I usually use my microwave to keep track of cooking times, but there’s something much more satisfying about using an actual kitchen timer. Maybe it’s that the ring is less jarring than the mechanical beep of the microwave. Not long ago a friend of mine bought this old-fashioned vintage timer, and not only is it a funky kitchen gadget that looks great on the fridge (it’s magnetic), but it has a nice ring to it, too! It comes in four colors: light blue, red, black, and yellow. $10.95 at wrapables.com.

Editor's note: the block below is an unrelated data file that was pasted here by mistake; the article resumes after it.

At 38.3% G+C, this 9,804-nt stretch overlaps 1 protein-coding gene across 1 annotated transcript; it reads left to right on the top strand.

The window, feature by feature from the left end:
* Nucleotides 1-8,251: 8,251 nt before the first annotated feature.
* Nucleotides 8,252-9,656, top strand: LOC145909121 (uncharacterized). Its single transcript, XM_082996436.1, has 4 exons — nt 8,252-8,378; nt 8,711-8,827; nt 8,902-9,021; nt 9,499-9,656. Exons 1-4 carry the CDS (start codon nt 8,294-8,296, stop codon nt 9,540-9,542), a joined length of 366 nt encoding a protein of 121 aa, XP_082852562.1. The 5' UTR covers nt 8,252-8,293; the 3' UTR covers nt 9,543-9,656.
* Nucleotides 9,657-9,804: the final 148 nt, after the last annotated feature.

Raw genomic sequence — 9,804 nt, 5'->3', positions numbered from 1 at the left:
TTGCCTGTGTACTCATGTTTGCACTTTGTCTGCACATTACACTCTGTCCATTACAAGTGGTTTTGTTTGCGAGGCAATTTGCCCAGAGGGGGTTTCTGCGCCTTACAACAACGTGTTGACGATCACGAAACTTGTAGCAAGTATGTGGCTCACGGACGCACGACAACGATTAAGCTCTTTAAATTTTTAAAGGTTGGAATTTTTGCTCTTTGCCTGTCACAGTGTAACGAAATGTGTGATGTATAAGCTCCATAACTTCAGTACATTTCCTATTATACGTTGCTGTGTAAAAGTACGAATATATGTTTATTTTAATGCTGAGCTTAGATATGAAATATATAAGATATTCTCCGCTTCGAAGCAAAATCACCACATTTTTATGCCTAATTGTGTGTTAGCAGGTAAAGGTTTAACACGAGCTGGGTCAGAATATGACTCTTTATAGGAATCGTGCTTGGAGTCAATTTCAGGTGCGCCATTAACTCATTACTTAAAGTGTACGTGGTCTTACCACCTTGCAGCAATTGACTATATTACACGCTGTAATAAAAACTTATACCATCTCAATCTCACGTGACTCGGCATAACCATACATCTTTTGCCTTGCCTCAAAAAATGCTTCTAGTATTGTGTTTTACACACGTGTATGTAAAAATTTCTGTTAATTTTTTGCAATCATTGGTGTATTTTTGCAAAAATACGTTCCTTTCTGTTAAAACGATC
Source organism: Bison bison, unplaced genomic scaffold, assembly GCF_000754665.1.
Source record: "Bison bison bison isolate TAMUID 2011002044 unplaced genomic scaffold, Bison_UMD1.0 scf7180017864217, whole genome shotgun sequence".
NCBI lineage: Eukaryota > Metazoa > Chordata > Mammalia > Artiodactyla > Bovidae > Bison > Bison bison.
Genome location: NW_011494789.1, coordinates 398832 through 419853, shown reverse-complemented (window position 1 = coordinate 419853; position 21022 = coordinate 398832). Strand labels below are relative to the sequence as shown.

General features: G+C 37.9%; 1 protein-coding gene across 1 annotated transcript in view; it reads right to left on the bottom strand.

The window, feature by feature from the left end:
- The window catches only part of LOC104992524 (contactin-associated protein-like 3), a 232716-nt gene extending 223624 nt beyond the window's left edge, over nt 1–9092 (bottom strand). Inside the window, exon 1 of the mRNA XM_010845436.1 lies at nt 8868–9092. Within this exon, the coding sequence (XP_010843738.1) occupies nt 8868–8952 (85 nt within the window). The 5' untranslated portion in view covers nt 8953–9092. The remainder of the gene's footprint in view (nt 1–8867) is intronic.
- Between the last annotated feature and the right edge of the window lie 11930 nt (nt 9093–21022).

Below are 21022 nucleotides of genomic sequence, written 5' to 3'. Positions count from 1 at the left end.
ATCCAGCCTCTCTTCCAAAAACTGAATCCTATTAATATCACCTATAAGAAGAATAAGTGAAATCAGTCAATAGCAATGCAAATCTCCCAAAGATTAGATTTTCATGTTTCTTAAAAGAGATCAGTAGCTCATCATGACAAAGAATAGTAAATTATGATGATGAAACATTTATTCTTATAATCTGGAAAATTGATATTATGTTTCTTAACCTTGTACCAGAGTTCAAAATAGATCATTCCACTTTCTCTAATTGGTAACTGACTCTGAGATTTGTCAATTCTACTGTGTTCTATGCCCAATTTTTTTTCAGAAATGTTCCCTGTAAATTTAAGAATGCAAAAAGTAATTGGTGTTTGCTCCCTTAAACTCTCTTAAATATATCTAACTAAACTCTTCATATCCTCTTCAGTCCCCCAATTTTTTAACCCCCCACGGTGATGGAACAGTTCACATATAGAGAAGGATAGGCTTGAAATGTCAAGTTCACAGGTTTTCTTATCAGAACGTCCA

I became addicted to roasted broccoli a few years ago, and since then roasting is my favorite way to prepare it (and many other vegetables). Normally, I roast it with a little olive oil and salt and pepper at 400-450 degrees for twenty minutes or so (with the broccoli cut into large florets) until it turns slightly golden brown and crispy. But recently I saw this recipe in the New York Times that turns what is usually a side dish into an entire meal: roasted broccoli with shrimp. After seeing it got nice reviews on several food blogs, including The Wednesday Chef, I decided to try it out. It combines roasted broccoli with shrimp and a handful of spices including chili powder and cumin, as well as a showering of freshly grated lemon zest. The result is a recipe that’s easy to prepare and so delicious. Also, for an even quicker version, keep some frozen, peeled shrimp on hand in your freezer so that the only ingredient you need to pick up at the grocery story is the broccoli (assuming you have all the spices and a lemon on hand). This meal is one more keeper I’ll be adding to my list of old reliables! The exact recipe is here.